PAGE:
Below, please find copies of three messages that I posted to the "WSF-Discuss" mailing list earlier this Friday morning. "WSF-Discuss" is an ongoing international discussion about the World Social Forum. From the list's well-ordered archives the other texts that relate to these messages can easily be retrieved.

1. My first message relates to a debate on the role of Brazilian businessman Oded Grajew, one of the founders of the World Social Forum back in 2000-2001.

Piran Azad,

I am afraid you are not expressing your opinion clearly enough. Are you satirical? Sarcastic? What do you think about Oded Grajew? Has he played a role in the WSF process? If yes, has his role been positive or negative? Are you defending Oded Grajew against Peter Waterman's critical comments?

Or maybe you are of the same opinion that I am. I think it is fortunate that we have people like Oded Grajew with us. (With "us", I mean the participants in the WSF process.) He incarnates the bad consciousness of the many who go on like another world would not be possible. Moreover, he has drawn some conclusions and taken some positive steps to change this world. Therefore, he is a rare bird.

Grajew "believe(s) that institutions like the UN and national governments are not prepared to lead, but they must be part of the change." So do I. Besides, those who go on and on with their NATOs and nukes (via their WalMarts), are they not a little like you and me? Anyway, they seem to be many. We can hardly be as good as having to kill them all. So they just have to be part of the change, to quote Oded Grajew.



PS A propos the killing, I would would agree with that actor who created the monolog "Kill the Corporation". The corporation, however, is an institution. It is not people. At the very least, the corporation should be crippled.

2. In the second posting, I expressed my support for the Appeal to the member states of the European Union : EU should follow OSCE advice to solve the Ukrainian crisis now! The message is addressed to Swedish Friends of the Earth activist Tord Björk, who took the initiative to this appeal.

Thanks, Tord.

I have signed on the appeal to EU to support OSCE (and tweeted about it). Only fourteen people had signed before me. (Let's become many more.) Maybe it is because OSCE is unknown to the common man and woman in Europe, let alone in the other parts. The Organization for Security and Co-operation in Europe (OSCE) " has its origins in the 1975 Conference on Security and Co-operation in Europe (CSCE) held in Helsinki, Finland" (Wikipedia). The CSCE was the culmination of the political career of Urho Kekkonen, the then president of the republic of Finland. Today, of course, Kekkonen is a dead dog. Ein toter Hund.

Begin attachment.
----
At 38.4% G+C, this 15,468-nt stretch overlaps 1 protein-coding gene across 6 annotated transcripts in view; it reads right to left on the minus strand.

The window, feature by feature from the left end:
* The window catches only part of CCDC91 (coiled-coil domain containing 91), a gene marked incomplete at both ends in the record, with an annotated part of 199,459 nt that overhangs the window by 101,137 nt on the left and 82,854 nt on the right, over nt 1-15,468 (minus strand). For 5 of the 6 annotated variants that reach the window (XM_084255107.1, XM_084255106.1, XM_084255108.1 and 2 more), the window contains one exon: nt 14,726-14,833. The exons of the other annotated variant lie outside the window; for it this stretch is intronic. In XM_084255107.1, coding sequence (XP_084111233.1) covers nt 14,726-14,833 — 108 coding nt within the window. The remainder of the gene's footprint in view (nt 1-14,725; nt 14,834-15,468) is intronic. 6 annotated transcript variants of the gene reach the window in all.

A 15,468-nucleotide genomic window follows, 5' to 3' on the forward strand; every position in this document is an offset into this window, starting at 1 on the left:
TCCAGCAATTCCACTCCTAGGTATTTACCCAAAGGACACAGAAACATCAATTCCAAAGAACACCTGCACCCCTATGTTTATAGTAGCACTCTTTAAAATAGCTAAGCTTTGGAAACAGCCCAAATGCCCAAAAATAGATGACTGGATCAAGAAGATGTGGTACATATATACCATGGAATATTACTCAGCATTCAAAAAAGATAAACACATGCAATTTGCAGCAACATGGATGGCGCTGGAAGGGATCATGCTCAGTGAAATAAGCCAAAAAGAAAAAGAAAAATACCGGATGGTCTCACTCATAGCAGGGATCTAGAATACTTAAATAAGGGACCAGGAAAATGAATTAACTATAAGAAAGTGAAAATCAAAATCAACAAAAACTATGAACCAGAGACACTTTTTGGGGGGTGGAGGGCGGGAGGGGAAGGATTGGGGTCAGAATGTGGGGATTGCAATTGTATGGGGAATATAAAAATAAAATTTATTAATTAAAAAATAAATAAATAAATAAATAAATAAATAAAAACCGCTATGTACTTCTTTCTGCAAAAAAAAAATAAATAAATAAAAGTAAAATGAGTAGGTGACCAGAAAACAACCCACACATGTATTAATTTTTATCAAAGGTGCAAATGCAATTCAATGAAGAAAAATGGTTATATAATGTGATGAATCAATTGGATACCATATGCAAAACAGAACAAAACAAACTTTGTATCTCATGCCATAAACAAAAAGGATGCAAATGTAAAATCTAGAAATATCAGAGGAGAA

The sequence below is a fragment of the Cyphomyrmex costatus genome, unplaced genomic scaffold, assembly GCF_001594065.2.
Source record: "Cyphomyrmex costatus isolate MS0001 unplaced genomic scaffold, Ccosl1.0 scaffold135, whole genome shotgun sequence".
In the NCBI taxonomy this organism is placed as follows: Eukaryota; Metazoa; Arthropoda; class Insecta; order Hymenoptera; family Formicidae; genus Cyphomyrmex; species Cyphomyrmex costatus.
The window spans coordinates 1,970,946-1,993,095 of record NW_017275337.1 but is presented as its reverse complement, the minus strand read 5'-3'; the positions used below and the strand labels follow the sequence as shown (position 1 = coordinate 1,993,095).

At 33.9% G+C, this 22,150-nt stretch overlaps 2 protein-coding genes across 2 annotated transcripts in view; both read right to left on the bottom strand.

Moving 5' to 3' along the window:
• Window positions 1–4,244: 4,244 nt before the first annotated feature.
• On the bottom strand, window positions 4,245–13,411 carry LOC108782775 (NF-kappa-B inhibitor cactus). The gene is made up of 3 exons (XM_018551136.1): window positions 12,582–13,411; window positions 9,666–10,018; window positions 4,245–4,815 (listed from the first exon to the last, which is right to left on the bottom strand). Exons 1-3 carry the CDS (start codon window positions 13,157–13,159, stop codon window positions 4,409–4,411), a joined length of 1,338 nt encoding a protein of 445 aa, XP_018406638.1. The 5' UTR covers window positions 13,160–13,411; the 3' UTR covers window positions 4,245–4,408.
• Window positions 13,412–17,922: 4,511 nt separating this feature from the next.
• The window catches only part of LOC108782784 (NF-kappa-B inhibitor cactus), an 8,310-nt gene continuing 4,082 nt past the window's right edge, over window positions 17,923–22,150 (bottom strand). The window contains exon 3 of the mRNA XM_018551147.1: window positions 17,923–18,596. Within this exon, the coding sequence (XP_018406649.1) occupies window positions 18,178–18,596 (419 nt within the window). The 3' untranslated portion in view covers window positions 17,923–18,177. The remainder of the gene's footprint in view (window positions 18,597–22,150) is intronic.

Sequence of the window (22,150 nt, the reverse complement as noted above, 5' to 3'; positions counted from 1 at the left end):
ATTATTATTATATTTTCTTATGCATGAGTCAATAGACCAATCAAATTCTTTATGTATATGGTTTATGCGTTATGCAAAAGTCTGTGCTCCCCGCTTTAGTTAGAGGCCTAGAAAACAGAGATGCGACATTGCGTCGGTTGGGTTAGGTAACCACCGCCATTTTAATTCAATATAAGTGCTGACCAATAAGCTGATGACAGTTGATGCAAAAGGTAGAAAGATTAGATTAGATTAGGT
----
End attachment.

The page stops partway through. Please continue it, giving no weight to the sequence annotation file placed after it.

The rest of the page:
Qui sta il busillis. Da liegt der Hase im Pfeffer [oder der Hund begraben]. That's the fly in the ointment! "We don't see things as they are, we see them as we are." (Anais Nin) Yours, etc.

3. A note on the Italian intellectuals' fight about the naming of a new hotel in Turin.

Oh dear! Don't the Italian intellectuals have bigger issues to fight about than the name of a hotel? Besides, Gramsci is not only one of the greatest Marxist philospers, he is also one of the greatest Italians. So he really belongs to all who will stay at the hotel "Antonio Gramsci" in Turin, Italians and foreigners alike.

From today's perspective, however, Gramsci looks a little bit too Italian. This is because of what he choose to make his central problematic in his posthumously published Prison Notebooks, namely, the unification of the Italian nation. Not that I think that Gramsci ought to be criticized for having focussed on that subject. But then came the second world war, the nuclear age, and the internet. So the focus has changed, or it has to be changed.

Rather we have, nowadays, to try to walk in the footsteps of Altiero Spinelli, who was the secretary of the Communist youth organisation in 1927, when he, too, was imprisoned. (Gramsci had already been put in jail the previous year.) -- In 1941, while still deported to the traditional prison island of Ventotene, Spinelli and Ernesto Rossi wrote the famous Manifesto of Ventotene "For A Free And United Europe". Today Europeans ought to put that idea in focus. Plus the European Nuclear Disarmament.

As you may conclude from the foregoing, I remain a great admirer of the fabulous Antonio Gramsci. And, although I doubt that my voice matters in this particular symbolic fight, I would like to support giving that hotel his name.

La lotta continua,


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Thank you, if you have read this far. You may also want to know that I run in the elections to the European Parliament. For the Pirate Party.

                                                  But don't click on the picture yet. (The film is forthcoming.)